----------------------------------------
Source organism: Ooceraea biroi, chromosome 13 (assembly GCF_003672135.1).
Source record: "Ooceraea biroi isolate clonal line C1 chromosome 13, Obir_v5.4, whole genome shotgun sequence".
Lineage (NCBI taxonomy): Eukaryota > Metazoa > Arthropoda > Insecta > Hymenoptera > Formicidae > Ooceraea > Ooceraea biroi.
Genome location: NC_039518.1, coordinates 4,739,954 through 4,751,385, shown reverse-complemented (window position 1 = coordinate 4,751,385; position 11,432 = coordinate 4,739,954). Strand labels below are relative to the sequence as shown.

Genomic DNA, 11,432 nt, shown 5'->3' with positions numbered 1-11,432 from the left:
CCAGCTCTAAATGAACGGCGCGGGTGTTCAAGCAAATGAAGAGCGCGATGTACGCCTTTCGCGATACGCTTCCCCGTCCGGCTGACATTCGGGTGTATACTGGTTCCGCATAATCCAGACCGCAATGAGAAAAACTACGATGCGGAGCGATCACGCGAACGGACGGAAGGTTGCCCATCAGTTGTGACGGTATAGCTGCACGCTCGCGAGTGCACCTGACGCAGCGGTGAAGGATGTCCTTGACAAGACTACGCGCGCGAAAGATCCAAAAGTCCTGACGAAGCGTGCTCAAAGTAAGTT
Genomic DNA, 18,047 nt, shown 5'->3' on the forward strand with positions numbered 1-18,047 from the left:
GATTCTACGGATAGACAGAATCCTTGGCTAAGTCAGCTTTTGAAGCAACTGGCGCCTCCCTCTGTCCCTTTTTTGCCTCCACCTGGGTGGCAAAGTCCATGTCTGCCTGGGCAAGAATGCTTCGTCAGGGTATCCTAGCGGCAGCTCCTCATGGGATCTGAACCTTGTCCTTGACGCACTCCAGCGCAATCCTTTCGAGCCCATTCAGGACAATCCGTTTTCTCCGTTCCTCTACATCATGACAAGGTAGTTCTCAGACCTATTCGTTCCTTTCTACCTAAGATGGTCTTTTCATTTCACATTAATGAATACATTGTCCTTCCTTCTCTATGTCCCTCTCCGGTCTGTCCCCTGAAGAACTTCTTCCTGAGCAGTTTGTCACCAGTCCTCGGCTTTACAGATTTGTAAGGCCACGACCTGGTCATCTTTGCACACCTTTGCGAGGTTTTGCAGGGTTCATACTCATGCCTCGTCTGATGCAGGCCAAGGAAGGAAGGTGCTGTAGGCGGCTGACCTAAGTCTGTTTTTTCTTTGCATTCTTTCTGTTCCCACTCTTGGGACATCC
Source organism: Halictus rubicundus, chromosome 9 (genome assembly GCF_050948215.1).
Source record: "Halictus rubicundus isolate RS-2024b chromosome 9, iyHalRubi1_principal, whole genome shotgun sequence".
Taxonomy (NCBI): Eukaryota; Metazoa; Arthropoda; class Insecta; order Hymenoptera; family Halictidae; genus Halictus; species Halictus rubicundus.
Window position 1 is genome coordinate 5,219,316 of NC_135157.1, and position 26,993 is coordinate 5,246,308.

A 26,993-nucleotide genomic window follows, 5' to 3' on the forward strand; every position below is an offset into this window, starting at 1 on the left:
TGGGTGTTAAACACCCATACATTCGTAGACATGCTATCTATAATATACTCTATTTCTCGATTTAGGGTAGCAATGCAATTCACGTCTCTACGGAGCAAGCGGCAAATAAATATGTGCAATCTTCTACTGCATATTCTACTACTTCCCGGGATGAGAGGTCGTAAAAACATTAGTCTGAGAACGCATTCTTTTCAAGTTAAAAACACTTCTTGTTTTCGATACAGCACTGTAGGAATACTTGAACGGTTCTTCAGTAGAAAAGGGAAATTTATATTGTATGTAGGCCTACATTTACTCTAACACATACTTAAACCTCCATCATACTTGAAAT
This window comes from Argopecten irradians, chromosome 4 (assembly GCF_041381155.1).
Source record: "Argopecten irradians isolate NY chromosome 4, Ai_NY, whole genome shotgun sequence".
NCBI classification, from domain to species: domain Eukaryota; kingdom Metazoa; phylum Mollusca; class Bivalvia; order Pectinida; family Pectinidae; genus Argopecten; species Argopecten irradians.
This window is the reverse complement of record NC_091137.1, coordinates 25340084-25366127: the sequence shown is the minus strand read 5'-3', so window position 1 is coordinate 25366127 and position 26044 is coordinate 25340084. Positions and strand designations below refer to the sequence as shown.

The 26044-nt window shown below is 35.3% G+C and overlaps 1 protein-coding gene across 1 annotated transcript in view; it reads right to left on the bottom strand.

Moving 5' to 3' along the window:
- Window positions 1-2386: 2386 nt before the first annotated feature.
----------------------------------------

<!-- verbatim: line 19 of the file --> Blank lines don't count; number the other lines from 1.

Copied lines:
The 26044-nt window shown below is 35.3% G+C and overlaps 1 protein-coding gene across 1 annotated transcript in view; it reads right to left on the bottom strand.